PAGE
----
Ethersay represents quite a change in direction for me and is my first contemporary novel. The initial inspiration actually came from a dream I had, about a woman finding herself on a beach with no recollection of how she got there. I remember waking and immediately jotting down the idea and as I thought about it, I started to ask myself questions: who is she? How did she get there? What is it that she can’t remember? I have a keen interest in politics and like a lot of people in Scotland I got very involved in the independence campaign in 2014. After it was over I did have a notion of writing something set during that time tucked away at the back of my mind. And so, a couple more questions came to the fore and I started to wonder, what if this woman was a Yes campaigner? What if the referendum had irrevocably changed her life?


What was the hardest part about writing Ethersay?

For someone whose first foray into writing novels had been through writing historical fiction, I had grown used to the history providing a framework for my story, including key characters and key plot points. With my Witches of Pendle novels, my job as the writer was to reimagine the story and its characters and to fill in the parts which history doesn’t tell. In many ways, the history was my guide – it was the thing which my characters participated in and reacted to.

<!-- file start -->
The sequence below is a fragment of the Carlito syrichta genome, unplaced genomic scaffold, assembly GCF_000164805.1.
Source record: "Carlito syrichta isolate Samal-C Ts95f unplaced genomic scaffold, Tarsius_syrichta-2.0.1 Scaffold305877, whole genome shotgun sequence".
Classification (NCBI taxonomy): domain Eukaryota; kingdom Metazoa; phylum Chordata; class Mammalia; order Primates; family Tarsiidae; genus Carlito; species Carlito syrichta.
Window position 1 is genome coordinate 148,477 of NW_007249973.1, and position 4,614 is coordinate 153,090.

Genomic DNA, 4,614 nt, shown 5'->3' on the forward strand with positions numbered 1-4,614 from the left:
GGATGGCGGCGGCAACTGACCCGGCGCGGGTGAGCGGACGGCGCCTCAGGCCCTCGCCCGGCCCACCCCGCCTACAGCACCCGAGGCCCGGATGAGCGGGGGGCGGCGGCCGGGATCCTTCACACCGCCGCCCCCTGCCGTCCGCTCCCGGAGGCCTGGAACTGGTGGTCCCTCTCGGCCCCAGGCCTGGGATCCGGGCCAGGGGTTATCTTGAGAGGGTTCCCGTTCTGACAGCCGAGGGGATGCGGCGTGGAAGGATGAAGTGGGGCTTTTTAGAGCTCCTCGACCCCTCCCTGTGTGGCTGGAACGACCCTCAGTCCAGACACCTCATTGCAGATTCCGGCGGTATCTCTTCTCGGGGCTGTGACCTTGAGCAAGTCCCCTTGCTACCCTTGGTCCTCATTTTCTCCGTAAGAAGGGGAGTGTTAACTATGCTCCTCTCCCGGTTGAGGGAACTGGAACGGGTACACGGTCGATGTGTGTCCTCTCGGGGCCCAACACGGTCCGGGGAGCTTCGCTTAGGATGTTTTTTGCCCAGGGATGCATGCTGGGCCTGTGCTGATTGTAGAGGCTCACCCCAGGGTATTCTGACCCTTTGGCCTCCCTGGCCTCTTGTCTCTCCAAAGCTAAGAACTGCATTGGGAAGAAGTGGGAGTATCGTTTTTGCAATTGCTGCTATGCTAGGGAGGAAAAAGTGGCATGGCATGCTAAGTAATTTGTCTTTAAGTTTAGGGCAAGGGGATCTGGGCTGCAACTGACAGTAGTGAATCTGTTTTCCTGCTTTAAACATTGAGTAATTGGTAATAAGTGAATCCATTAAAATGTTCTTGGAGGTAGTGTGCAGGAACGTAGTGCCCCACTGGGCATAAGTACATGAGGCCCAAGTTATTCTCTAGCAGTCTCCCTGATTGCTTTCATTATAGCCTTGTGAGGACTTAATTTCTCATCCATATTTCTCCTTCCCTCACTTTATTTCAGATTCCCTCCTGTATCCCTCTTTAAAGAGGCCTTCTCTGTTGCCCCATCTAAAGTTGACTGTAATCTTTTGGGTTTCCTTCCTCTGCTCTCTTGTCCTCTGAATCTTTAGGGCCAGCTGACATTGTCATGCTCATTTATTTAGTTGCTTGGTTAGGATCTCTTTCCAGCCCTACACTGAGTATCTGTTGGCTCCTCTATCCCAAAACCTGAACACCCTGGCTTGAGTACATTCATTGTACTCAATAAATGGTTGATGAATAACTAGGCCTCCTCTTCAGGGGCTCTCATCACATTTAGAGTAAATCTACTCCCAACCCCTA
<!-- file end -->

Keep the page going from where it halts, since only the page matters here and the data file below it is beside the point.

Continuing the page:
With Ethersay, however, aside from the references to events at large during the referendum campaign or perhaps mentions of particular streets in Glasgow’s west end, the story itself was entirely my creation, as were the characters whose story I was telling. So, whilst the national events existed, the characters’ individual experiences and responses had to come completely from my imagination. That was quite liberating but it was also pretty scary as the challenge to create something convincing and engaging felt much greater.


Ethersay, by Sarah L. King

What is Ethersay about?

Ethersay is the story of Rebecca, a woman in her mid-twenties who lives in Glasgow and, like many people at that time, becomes active in the campaign for Scottish Independence. The book begins the day after the referendum when, for reasons the reader discovers during the novel, Rebecca gets in her car and drives away – basically she is running away from everything. She has a car accident and when she wakes up, she finds herself on a mysterious island called Ethersay, with no memory of how she got there or, indeed, of the preceding three or so years of her life. On Ethersay, Rebecca meets some pretty enigmatic characters and finds herself drawn into the mystery of what happened to another young woman, Delilah Berry, who seems to have disappeared from the island years earlier.